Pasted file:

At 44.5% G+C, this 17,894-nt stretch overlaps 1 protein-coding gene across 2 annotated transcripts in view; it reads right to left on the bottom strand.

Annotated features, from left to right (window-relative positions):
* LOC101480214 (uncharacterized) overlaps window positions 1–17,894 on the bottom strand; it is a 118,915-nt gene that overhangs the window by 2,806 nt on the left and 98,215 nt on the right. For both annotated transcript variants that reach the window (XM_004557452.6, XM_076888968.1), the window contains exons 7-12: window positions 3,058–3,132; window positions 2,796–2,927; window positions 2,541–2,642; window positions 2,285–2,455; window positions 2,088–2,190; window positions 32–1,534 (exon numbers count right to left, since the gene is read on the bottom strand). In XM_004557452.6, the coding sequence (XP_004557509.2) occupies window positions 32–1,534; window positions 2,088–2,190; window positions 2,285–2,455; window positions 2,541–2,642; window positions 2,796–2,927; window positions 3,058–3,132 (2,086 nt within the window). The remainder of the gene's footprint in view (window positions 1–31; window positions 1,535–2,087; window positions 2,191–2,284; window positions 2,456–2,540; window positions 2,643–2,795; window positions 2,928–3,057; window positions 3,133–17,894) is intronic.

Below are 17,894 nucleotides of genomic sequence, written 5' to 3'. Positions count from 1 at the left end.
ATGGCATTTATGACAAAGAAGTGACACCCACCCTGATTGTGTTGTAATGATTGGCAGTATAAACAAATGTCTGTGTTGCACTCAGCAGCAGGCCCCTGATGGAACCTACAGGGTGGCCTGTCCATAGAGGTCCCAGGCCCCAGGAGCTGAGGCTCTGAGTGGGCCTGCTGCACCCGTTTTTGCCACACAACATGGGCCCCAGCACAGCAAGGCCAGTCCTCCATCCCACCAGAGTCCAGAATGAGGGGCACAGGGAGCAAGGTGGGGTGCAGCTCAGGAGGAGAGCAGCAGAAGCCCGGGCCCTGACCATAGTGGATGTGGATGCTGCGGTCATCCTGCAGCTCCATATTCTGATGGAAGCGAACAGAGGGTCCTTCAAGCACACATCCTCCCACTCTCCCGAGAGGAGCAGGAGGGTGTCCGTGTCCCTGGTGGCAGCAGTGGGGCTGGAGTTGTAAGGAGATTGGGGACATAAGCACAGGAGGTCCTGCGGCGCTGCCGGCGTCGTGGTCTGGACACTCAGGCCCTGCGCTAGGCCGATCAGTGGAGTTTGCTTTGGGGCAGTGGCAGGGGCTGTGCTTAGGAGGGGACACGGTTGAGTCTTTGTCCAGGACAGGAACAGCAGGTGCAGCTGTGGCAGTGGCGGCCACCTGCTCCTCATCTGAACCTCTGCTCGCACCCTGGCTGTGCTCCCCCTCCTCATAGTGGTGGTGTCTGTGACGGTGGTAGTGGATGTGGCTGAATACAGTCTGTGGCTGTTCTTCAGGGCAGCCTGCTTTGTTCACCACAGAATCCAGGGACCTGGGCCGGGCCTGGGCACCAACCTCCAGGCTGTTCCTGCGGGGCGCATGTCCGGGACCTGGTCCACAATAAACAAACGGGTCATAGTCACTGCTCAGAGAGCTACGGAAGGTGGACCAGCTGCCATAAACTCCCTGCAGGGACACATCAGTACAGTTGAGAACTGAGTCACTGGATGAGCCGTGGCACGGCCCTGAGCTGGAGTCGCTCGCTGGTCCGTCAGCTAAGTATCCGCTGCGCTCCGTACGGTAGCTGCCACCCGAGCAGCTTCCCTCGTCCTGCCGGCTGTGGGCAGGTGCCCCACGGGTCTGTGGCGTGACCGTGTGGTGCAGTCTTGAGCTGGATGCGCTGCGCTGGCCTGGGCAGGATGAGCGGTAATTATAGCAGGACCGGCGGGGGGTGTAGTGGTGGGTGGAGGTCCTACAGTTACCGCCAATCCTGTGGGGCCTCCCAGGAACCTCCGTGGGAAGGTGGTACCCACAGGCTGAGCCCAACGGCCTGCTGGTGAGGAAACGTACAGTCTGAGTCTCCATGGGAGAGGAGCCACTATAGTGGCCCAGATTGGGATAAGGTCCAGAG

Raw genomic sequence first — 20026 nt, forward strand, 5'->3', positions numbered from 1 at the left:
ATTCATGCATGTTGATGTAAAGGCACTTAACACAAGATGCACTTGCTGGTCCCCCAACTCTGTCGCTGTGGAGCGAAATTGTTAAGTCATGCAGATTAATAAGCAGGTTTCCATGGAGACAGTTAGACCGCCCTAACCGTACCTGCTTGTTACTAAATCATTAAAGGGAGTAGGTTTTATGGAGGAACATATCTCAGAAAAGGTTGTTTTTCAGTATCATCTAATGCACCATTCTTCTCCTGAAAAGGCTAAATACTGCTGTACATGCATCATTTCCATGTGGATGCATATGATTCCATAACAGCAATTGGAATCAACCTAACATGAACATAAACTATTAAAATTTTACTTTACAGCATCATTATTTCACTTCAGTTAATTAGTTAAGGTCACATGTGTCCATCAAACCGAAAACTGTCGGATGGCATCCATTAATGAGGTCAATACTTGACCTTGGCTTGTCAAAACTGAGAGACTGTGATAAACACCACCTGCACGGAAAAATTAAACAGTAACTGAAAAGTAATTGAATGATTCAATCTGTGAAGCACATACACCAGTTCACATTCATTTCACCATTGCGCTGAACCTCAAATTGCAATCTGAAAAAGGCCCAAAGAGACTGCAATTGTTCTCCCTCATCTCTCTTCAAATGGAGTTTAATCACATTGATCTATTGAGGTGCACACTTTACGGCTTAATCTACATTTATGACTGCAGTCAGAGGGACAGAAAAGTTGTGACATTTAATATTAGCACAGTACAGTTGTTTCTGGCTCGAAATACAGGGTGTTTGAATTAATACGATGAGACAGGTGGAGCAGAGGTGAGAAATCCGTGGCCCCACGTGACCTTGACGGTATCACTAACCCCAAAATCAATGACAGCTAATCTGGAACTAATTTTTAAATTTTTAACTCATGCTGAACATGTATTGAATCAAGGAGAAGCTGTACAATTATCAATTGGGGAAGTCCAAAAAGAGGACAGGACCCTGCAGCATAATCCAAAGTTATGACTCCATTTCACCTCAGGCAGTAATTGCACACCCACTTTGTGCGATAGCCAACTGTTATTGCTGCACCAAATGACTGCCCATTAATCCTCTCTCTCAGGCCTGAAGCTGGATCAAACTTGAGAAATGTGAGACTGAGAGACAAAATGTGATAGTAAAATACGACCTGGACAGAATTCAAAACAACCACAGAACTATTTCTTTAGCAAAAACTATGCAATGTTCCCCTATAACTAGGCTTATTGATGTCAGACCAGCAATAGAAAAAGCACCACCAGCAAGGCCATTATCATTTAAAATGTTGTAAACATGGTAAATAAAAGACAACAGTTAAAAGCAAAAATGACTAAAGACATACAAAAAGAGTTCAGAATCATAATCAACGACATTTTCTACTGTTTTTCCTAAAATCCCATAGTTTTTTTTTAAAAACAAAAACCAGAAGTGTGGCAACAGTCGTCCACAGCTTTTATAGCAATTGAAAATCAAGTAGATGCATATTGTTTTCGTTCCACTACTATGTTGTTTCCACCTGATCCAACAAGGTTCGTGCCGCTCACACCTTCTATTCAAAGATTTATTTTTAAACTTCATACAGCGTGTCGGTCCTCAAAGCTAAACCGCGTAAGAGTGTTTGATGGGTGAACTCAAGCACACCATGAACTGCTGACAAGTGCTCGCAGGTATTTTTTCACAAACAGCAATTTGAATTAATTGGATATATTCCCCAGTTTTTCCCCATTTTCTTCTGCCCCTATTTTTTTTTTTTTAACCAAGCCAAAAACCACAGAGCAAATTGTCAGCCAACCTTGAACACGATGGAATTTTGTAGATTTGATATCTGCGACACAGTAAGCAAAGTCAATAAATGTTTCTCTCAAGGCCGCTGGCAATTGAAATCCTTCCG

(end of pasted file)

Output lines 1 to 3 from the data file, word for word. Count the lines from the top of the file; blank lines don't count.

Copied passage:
At 44.5% G+C, this 17,894-nt stretch overlaps 1 protein-coding gene across 2 annotated transcripts in view; it reads right to left on the bottom strand.

Annotated features, from left to right (window-relative positions):
* LOC101480214 (uncharacterized) overlaps window positions 1–17,894 on the bottom strand; it is a 118,915-nt gene that overhangs the window by 2,806 nt on the left and 98,215 nt on the right. For both annotated transcript variants that reach the window (XM_004557452.6, XM_076888968.1), the window contains exons 7-12: window positions 3,058–3,132; window positions 2,796–2,927; window positions 2,541–2,642; window positions 2,285–2,455; window positions 2,088–2,190; window positions 32–1,534 (exon numbers count right to left, since the gene is read on the bottom strand). In XM_004557452.6, the coding sequence (XP_004557509.2) occupies window positions 32–1,534; window positions 2,088–2,190; window positions 2,285–2,455; window positions 2,541–2,642; window positions 2,796–2,927; window positions 3,058–3,132 (2,086 nt within the window). The remainder of the gene's footprint in view (window positions 1–31; window positions 1,535–2,087; window positions 2,191–2,284; window positions 2,456–2,540; window positions 2,643–2,795; window positions 2,928–3,057; window positions 3,133–17,894) is intronic.